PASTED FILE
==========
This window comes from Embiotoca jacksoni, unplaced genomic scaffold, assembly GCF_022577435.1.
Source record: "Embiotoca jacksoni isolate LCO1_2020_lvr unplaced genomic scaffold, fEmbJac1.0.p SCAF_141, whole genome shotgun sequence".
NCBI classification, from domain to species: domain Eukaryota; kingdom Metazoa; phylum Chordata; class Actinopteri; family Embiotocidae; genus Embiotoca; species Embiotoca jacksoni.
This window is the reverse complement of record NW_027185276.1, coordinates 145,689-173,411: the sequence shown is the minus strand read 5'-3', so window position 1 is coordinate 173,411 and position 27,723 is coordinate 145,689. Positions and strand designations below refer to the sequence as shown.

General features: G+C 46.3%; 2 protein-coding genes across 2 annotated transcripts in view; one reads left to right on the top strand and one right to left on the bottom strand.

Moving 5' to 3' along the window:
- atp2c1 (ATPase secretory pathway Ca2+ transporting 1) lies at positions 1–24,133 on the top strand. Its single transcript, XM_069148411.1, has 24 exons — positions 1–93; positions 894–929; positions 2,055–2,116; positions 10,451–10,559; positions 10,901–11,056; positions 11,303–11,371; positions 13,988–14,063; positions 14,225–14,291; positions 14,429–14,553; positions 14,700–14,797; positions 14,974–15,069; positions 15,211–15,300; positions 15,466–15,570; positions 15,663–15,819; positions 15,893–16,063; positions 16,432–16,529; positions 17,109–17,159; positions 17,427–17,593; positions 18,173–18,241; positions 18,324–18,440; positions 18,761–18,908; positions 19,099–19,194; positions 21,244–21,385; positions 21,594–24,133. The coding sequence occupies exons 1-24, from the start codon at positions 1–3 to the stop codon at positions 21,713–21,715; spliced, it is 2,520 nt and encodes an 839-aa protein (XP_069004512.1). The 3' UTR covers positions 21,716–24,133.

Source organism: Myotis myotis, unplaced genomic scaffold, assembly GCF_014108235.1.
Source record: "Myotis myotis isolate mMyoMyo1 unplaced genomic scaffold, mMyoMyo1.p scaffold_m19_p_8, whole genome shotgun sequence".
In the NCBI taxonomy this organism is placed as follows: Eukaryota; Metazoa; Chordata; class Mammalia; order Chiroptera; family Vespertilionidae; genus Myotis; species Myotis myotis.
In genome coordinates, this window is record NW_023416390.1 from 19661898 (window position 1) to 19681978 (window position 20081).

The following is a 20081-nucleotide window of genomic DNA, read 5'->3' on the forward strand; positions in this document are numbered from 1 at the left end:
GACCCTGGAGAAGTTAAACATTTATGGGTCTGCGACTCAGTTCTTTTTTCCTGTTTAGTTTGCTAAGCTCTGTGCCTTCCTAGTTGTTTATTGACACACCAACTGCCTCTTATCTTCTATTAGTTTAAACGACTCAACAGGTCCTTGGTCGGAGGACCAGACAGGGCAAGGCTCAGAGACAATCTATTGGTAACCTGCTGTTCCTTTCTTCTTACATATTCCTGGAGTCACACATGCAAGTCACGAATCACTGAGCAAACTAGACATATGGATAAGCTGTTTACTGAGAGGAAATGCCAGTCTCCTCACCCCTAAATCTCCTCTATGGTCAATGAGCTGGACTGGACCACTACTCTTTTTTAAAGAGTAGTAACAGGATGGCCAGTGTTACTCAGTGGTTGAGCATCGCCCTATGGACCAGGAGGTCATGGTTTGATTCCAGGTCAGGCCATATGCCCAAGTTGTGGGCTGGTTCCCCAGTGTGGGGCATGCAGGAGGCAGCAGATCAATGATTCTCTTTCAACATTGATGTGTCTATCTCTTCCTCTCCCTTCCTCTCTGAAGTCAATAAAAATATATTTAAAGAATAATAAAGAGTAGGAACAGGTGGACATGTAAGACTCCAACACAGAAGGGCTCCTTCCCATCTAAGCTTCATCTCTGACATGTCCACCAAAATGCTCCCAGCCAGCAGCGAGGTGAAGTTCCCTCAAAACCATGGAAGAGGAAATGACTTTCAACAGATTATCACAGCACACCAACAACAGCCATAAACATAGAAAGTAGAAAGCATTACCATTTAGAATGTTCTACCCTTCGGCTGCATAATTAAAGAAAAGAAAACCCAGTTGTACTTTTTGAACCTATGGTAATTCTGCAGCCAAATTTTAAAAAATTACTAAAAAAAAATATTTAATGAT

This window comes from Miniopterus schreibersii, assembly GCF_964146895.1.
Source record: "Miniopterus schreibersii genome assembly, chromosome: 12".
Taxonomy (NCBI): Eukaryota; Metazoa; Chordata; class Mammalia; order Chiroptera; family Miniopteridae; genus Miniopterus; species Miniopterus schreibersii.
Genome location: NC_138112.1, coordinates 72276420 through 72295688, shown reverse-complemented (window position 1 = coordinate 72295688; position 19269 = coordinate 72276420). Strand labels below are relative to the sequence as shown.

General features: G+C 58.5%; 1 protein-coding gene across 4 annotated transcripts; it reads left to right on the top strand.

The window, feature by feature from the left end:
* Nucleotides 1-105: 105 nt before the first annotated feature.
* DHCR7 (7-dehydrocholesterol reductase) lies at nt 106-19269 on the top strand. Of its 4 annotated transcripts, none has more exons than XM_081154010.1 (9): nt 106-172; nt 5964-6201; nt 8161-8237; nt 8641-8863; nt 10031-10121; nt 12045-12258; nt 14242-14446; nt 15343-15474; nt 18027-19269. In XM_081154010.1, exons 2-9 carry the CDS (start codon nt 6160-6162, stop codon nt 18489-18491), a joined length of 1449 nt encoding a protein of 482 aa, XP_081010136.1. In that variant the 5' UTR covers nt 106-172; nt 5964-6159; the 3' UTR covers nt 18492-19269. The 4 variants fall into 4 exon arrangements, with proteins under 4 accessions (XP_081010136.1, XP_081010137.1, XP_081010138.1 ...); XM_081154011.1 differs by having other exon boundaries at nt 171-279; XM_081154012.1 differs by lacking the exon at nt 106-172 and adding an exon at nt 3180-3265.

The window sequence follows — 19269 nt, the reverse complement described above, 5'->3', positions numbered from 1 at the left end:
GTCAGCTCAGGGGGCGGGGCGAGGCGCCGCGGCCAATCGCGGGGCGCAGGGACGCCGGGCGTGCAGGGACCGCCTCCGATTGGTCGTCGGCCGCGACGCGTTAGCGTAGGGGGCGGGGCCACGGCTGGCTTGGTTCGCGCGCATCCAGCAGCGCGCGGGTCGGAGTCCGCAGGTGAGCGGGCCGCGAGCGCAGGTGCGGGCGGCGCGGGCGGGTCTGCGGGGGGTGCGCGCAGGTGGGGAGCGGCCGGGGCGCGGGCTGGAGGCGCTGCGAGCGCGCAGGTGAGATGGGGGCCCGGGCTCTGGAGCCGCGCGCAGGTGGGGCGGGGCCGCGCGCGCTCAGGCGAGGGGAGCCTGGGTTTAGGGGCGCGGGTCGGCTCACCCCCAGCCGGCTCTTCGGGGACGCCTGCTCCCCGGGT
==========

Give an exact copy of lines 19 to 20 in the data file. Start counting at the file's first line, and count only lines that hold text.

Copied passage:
The window, feature by feature from the left end:
* Nucleotides 1-105: 105 nt before the first annotated feature.